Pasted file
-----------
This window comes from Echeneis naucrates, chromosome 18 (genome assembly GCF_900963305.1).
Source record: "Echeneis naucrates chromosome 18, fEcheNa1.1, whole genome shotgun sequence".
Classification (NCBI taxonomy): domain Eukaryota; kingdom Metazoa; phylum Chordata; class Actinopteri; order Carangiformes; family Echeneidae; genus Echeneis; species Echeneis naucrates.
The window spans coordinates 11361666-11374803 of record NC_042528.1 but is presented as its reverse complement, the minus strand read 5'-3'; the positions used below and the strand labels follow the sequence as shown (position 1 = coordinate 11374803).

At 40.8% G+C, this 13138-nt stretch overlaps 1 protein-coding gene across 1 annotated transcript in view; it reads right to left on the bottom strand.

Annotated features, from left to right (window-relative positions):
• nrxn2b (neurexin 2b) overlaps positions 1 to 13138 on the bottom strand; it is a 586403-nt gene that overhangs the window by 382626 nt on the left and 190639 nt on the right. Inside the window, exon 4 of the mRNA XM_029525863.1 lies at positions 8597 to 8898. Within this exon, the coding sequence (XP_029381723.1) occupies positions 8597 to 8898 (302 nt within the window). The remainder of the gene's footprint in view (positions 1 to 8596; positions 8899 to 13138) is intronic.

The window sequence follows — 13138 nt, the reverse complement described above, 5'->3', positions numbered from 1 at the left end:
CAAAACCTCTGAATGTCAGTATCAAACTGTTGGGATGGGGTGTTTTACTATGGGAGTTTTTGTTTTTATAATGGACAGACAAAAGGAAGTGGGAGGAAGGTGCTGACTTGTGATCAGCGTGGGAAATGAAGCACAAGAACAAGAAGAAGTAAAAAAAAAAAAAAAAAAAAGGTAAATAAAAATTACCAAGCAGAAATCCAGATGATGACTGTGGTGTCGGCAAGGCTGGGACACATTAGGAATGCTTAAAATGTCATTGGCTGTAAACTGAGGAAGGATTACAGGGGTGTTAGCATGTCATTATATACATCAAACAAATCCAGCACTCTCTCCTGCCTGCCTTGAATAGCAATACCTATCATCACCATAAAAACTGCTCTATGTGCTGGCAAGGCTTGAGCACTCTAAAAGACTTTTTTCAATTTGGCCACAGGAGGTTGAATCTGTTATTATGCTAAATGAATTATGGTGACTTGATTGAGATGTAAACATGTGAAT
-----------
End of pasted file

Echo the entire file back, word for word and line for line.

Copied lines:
This window comes from Echeneis naucrates, chromosome 18 (genome assembly GCF_900963305.1).
Source record: "Echeneis naucrates chromosome 18, fEcheNa1.1, whole genome shotgun sequence".
Classification (NCBI taxonomy): domain Eukaryota; kingdom Metazoa; phylum Chordata; class Actinopteri; order Carangiformes; family Echeneidae; genus Echeneis; species Echeneis naucrates.
The window spans coordinates 11361666-11374803 of record NC_042528.1 but is presented as its reverse complement, the minus strand read 5'-3'; the positions used below and the strand labels follow the sequence as shown (position 1 = coordinate 11374803).

At 40.8% G+C, this 13138-nt stretch overlaps 1 protein-coding gene across 1 annotated transcript in view; it reads right to left on the bottom strand.

Annotated features, from left to right (window-relative positions):
• nrxn2b (neurexin 2b) overlaps positions 1 to 13138 on the bottom strand; it is a 586403-nt gene that overhangs the window by 382626 nt on the left and 190639 nt on the right. Inside the window, exon 4 of the mRNA XM_029525863.1 lies at positions 8597 to 8898. Within this exon, the coding sequence (XP_029381723.1) occupies positions 8597 to 8898 (302 nt within the window). The remainder of the gene's footprint in view (positions 1 to 8596; positions 8899 to 13138) is intronic.

The window sequence follows — 13138 nt, the reverse complement described above, 5'->3', positions numbered from 1 at the left end:
CAAAACCTCTGAATGTCAGTATCAAACTGTTGGGATGGGGTGTTTTACTATGGGAGTTTTTGTTTTTATAATGGACAGACAAAAGGAAGTGGGAGGAAGGTGCTGACTTGTGATCAGCGTGGGAAATGAAGCACAAGAACAAGAAGAAGTAAAAAAAAAAAAAAAAAAAAGGTAAATAAAAATTACCAAGCAGAAATCCAGATGATGACTGTGGTGTCGGCAAGGCTGGGACACATTAGGAATGCTTAAAATGTCATTGGCTGTAAACTGAGGAAGGATTACAGGGGTGTTAGCATGTCATTATATACATCAAACAAATCCAGCACTCTCTCCTGCCTGCCTTGAATAGCAATACCTATCATCACCATAAAAACTGCTCTATGTGCTGGCAAGGCTTGAGCACTCTAAAAGACTTTTTTCAATTTGGCCACAGGAGGTTGAATCTGTTATTATGCTAAATGAATTATGGTGACTTGATTGAGATGTAAACATGTGAAT